Feminist Framing of Europeanisation Gender Equality Policies in Turkey and the EU, Rahime Süleymanoğlu-Kürüm ve Melis Cin, Editör, Palgrave Macmillan, London , Chur, ss.131-155, 2020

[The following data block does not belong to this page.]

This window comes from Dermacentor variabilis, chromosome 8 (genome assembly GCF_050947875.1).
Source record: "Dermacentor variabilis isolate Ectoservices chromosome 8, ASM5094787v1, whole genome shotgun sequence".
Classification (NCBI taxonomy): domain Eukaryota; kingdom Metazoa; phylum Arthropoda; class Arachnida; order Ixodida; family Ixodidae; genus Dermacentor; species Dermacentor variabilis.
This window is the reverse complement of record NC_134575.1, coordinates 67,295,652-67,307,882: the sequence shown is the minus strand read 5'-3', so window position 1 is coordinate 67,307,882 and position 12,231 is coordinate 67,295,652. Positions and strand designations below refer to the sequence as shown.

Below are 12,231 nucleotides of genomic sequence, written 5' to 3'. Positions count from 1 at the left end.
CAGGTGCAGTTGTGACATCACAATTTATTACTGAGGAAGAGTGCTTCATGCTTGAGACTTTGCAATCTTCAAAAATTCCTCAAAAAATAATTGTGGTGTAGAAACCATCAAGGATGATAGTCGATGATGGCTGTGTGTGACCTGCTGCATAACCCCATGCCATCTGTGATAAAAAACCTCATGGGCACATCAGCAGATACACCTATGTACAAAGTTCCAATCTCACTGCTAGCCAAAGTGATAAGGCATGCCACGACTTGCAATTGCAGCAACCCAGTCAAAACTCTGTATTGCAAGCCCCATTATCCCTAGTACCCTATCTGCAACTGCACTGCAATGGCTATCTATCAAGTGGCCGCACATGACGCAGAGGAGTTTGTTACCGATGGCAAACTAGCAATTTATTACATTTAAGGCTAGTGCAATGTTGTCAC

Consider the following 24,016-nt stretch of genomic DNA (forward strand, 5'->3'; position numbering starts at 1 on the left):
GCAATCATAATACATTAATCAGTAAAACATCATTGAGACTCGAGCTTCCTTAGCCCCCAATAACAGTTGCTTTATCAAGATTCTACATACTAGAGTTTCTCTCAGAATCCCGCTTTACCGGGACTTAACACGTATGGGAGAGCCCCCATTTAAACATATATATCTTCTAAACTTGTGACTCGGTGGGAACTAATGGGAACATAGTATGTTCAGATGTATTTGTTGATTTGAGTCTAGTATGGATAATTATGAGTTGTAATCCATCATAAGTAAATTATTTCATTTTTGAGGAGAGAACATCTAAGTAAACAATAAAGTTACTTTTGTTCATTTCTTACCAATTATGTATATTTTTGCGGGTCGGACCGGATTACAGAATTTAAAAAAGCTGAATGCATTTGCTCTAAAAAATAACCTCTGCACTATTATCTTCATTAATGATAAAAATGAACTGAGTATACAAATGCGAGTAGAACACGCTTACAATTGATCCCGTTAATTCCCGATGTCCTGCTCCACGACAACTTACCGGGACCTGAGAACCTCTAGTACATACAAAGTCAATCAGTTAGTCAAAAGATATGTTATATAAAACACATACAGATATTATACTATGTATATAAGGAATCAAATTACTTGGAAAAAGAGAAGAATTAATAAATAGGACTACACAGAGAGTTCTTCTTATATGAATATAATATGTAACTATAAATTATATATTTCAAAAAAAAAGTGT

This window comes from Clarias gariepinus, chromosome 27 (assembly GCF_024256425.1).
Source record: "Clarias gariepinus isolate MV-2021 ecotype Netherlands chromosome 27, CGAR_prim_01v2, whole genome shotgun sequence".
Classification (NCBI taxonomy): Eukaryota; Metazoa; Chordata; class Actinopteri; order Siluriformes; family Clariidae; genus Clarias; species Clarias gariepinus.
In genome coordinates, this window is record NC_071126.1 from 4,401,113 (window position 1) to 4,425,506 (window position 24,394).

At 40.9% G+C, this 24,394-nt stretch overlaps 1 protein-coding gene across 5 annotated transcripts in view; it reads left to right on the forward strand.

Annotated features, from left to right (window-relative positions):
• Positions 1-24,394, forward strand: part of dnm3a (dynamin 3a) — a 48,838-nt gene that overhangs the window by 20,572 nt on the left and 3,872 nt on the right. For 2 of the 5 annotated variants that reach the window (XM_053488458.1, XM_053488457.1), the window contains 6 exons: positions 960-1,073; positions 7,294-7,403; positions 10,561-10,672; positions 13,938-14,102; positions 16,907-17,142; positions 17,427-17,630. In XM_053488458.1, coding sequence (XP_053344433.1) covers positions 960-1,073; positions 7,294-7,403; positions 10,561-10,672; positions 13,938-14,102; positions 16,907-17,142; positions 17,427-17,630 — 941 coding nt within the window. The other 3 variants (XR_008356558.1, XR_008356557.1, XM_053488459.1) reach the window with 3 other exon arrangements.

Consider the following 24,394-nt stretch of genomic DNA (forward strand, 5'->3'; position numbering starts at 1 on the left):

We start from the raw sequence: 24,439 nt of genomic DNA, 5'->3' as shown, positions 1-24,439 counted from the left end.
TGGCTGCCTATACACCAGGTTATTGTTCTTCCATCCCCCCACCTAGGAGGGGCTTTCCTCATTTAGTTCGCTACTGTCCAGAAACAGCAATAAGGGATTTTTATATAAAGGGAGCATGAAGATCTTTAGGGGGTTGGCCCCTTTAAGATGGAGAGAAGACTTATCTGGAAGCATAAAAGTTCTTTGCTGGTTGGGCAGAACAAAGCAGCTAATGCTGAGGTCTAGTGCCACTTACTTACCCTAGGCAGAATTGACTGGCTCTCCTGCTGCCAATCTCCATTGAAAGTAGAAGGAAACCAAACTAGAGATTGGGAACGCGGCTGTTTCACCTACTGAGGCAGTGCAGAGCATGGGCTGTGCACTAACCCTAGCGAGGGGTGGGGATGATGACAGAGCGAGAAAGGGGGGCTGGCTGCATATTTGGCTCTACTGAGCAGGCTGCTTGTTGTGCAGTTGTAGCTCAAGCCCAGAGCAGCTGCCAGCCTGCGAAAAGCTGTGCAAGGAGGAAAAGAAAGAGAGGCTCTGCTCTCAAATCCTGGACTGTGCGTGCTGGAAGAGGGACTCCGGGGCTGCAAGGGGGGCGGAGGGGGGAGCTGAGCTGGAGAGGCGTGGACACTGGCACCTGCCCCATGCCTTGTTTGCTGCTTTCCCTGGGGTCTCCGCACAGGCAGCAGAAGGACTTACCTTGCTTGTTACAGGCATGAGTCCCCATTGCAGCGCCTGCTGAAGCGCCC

This chapter studies the role of the EU in gender policymaking and the adoption and application of the EU norms in Turkey by focusing on the political representation of women in the Turkish parliament. It is argued that the causal weight of the EU’s incentives played a diminished role in comparison to such domestic factors as political polarization and party ideologies in the adoption of the EU norms. It relies on novel data regarding the floor-work and parliamentary commission work of women MPs between 2007 and 2017. These data illustrate that the EU’s influence on Turkey in terms of gender polices shifted from an interest-driven to a lesson-driven mechanism. It is argued that norm adoption occurs even in the absence of EU-level pressure to do so. Specifically, the study illustrates that when adoption of the EU polices are discussed among the women MPs in the commissions, only the EU rules and demands that are deemed appropriate vis-a-vis the majoritarian identity and values are accepted, this due not only to the majoritarianism and polarisation (secularist vs Islamist) problem in the parliament, but also principally due to the lack of short-term gains and rewards from the EU. An important finding is presented here showing that the numerical augmentation of women’s representation in the parliament since the 2000s has not converted to substantive representation, and moreover has failed to create cooperation among women MPs in incumbent and opposition parties, even for issues regarding gender-related problems such as domestic violence against women and childcare protection concerns. While rejecting the general assumption that “EU-niversal” and Islamic values are incompatible, the study highlights what is viewed as Turkey’s “cherry-picking approach” to the EU’s gender policies. For instance, the policies around LGBTI rights are left out of consideration, and policies that comply with their neo-conservative agenda are adopted. Whereas, the EU’s concern is to push the list of gender policies onto the government’s legislative agenda with few or no initiatives to create a feminist understanding of the gender policies.